The Healthy Salad:
Tips to Avoid Salad Sabotage
Think you’re making a lean choice by opting for a salad instead of your standard burger and fries? If you’re trying to adhere to a low calorie, low carb diet, it’s normal to trade in a greasy meal for a pile of leafy greens. But don’t think you’re saving any calories or getting more nutrition when you eat a salad loaded with breaded chicken, cheddar cheese, and a creamy dressing.
For example, TGIF’s Pecan-Crusted Chicken Salad comes in at 1080 calories, 16g sat. fat, 76g carbs, and 1,650mg of sodium. I’d rather have the burger!
Below are some tips on how to keep your salad healthy. Take advantage of these tips — and know which death traps to avoid — to make salad a lean, nutritious experience EVERY time.
- Instead of Iceberg or Romaine lettuce, choose dark green leafy veggies as your base, such a kale, spinach, arugula, or dandelion greens. These options have far higher nutrient and antioxidant levels than romaine lettuce.
- Avoid dried fruits such as cranberries. Dried fruits contain added refined sugar and preservatives, dried cranberries only add unneeded calories to your salad. Plus, dried fruit typically has up to 80% of its nutrients depleted. If you really want something sweet, opt for fresh fruit such as berries, melon, or apple/pear slices.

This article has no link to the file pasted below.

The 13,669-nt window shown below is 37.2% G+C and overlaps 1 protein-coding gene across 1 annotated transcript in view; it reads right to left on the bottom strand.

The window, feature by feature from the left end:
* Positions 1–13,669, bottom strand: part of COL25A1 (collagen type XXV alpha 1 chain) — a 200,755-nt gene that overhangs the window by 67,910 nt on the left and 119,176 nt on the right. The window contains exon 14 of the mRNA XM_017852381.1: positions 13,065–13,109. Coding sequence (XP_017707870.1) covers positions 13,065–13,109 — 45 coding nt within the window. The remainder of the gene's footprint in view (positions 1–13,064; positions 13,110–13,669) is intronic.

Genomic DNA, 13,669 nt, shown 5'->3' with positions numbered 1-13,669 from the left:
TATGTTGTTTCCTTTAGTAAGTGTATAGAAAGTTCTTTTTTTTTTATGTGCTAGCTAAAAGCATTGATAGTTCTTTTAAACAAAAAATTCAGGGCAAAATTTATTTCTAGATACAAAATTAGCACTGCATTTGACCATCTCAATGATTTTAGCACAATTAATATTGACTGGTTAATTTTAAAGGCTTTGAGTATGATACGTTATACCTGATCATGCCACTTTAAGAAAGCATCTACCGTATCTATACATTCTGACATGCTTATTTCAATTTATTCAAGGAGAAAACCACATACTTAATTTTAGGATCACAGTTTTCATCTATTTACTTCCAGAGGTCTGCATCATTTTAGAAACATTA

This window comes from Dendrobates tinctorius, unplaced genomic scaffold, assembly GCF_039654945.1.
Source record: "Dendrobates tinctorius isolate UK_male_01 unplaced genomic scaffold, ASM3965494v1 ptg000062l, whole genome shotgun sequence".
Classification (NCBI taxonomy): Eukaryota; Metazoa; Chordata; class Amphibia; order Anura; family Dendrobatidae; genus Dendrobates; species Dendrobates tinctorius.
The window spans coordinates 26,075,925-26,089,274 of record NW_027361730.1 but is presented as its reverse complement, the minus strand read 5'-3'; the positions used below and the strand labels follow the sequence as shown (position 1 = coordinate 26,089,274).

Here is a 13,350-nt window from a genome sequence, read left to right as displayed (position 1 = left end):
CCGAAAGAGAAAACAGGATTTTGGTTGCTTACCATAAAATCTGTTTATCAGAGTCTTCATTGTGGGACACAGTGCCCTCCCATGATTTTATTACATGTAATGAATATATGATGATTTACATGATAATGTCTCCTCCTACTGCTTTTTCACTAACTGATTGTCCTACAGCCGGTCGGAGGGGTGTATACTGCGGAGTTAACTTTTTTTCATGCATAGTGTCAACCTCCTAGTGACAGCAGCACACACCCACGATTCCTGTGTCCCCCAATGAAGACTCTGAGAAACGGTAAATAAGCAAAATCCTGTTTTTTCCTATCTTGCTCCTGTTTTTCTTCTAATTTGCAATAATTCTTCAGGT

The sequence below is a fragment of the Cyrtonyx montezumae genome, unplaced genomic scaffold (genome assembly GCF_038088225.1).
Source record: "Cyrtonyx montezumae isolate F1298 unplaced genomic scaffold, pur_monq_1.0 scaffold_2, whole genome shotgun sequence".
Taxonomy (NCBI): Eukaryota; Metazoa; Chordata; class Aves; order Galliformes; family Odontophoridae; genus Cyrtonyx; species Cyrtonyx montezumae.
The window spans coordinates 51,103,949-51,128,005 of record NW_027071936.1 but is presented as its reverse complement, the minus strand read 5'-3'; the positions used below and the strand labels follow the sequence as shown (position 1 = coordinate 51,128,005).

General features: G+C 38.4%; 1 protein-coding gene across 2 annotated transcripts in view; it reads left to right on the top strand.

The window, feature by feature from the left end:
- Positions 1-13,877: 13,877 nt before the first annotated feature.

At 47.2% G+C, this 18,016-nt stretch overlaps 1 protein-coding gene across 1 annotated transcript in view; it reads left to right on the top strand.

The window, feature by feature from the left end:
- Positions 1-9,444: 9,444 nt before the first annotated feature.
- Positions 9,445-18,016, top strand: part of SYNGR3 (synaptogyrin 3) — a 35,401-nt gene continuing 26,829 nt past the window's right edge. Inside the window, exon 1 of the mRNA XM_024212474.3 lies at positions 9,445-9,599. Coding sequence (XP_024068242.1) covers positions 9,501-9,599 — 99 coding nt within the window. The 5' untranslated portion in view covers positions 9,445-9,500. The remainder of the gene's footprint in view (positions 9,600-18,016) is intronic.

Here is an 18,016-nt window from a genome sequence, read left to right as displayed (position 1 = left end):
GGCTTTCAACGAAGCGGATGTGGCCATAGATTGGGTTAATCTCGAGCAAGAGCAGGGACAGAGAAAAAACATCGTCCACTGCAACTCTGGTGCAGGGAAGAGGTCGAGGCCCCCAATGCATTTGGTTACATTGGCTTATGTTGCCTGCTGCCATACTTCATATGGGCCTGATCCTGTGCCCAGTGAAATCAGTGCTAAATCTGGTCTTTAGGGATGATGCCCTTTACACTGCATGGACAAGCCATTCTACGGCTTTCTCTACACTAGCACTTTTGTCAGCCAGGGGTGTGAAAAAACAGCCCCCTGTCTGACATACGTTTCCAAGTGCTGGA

- Watch the fats! Healthy fats (avocado, walnuts, olive oil) are great toppings in moderation, especially because they can help improve nutrient absorption, control appetite, and support heart health. But adding too much fat can definitely be a salad death trap and spike calorie levels. When adding fat, pick one healthy fat to focus on. You can always save the rest for another salad.
- Protein, or lack thereof. A salad without protein is not a complete meal. Protein is very important because helps curb hunger, supports muscle growth, keeps blood sugar levels in check, and can even help with fat loss. Make sure to add lean protein like grilled chicken, steamed or grilled seafood, turkey, cottage cheese, tofu or eggs/eggwhites.
- Avoid dressings high in sugar. Many bottled dressings claim to be healthy as they are lower in fat and calories. However, if you read the label, they tend to replace fat with added sugars. Avoid extra sugars and other unhealthy additives by making your own salad dressings — it’s as simple as a little olive oil, lemon juice, salt, and pepper. Balsamic vinegar is great, too.
Hopefully you will remember and implement these tips next time you are dining out or building your own salad at home. Your body will thank you! Enjoy!